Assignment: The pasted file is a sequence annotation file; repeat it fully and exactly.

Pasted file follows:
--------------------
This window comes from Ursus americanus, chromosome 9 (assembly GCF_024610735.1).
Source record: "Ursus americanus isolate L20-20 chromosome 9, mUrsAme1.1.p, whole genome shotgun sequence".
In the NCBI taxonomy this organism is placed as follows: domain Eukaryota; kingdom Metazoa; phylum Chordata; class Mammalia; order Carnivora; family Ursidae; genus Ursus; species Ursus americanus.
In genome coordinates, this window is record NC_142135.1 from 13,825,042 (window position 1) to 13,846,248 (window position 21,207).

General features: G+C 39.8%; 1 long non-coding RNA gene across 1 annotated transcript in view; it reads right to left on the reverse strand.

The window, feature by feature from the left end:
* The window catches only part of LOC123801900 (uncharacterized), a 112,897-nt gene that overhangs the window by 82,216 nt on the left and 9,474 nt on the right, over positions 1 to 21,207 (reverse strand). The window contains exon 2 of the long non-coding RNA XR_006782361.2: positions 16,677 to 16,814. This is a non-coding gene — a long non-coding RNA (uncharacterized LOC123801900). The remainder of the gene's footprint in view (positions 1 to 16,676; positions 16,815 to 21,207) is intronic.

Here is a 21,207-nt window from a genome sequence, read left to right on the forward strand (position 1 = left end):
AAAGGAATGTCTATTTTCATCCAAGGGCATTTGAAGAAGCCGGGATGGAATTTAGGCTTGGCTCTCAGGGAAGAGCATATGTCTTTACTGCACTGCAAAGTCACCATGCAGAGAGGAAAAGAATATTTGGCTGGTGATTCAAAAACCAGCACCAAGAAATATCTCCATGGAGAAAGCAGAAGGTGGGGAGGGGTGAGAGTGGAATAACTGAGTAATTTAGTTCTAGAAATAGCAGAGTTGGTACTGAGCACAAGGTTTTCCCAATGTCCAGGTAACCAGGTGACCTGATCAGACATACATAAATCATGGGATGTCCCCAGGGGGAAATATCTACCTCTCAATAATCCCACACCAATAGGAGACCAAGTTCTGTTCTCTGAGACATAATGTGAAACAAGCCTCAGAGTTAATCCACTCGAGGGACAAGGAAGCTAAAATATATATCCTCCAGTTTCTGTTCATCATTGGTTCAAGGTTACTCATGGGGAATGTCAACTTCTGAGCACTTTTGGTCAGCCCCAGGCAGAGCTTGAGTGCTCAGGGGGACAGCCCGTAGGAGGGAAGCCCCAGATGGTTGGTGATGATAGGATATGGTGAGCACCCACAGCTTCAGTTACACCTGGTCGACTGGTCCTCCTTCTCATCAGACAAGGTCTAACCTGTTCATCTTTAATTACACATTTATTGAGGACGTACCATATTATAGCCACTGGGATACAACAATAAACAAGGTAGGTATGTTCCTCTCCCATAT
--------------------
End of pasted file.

This window comes from Ursus americanus, chromosome 9 (assembly GCF_024610735.1).
Source record: "Ursus americanus isolate L20-20 chromosome 9, mUrsAme1.1.p, whole genome shotgun sequence".
In the NCBI taxonomy this organism is placed as follows: domain Eukaryota; kingdom Metazoa; phylum Chordata; class Mammalia; order Carnivora; family Ursidae; genus Ursus; species Ursus americanus.
In genome coordinates, this window is record NC_142135.1 from 13,825,042 (window position 1) to 13,846,248 (window position 21,207).

General features: G+C 39.8%; 1 long non-coding RNA gene across 1 annotated transcript in view; it reads right to left on the reverse strand.

The window, feature by feature from the left end:
* The window catches only part of LOC123801900 (uncharacterized), a 112,897-nt gene that overhangs the window by 82,216 nt on the left and 9,474 nt on the right, over positions 1 to 21,207 (reverse strand). The window contains exon 2 of the long non-coding RNA XR_006782361.2: positions 16,677 to 16,814. This is a non-coding gene — a long non-coding RNA (uncharacterized LOC123801900). The remainder of the gene's footprint in view (positions 1 to 16,676; positions 16,815 to 21,207) is intronic.

Here is a 21,207-nt window from a genome sequence, read left to right on the forward strand (position 1 = left end):
AAAGGAATGTCTATTTTCATCCAAGGGCATTTGAAGAAGCCGGGATGGAATTTAGGCTTGGCTCTCAGGGAAGAGCATATGTCTTTACTGCACTGCAAAGTCACCATGCAGAGAGGAAAAGAATATTTGGCTGGTGATTCAAAAACCAGCACCAAGAAATATCTCCATGGAGAAAGCAGAAGGTGGGGAGGGGTGAGAGTGGAATAACTGAGTAATTTAGTTCTAGAAATAGCAGAGTTGGTACTGAGCACAAGGTTTTCCCAATGTCCAGGTAACCAGGTGACCTGATCAGACATACATAAATCATGGGATGTCCCCAGGGGGAAATATCTACCTCTCAATAATCCCACACCAATAGGAGACCAAGTTCTGTTCTCTGAGACATAATGTGAAACAAGCCTCAGAGTTAATCCACTCGAGGGACAAGGAAGCTAAAATATATATCCTCCAGTTTCTGTTCATCATTGGTTCAAGGTTACTCATGGGGAATGTCAACTTCTGAGCACTTTTGGTCAGCCCCAGGCAGAGCTTGAGTGCTCAGGGGGACAGCCCGTAGGAGGGAAGCCCCAGATGGTTGGTGATGATAGGATATGGTGAGCACCCACAGCTTCAGTTACACCTGGTCGACTGGTCCTCCTTCTCATCAGACAAGGTCTAACCTGTTCATCTTTAATTACACATTTATTGAGGACGTACCATATTATAGCCACTGGGATACAACAATAAACAAGGTAGGTATGTTCCTCTCCCATAT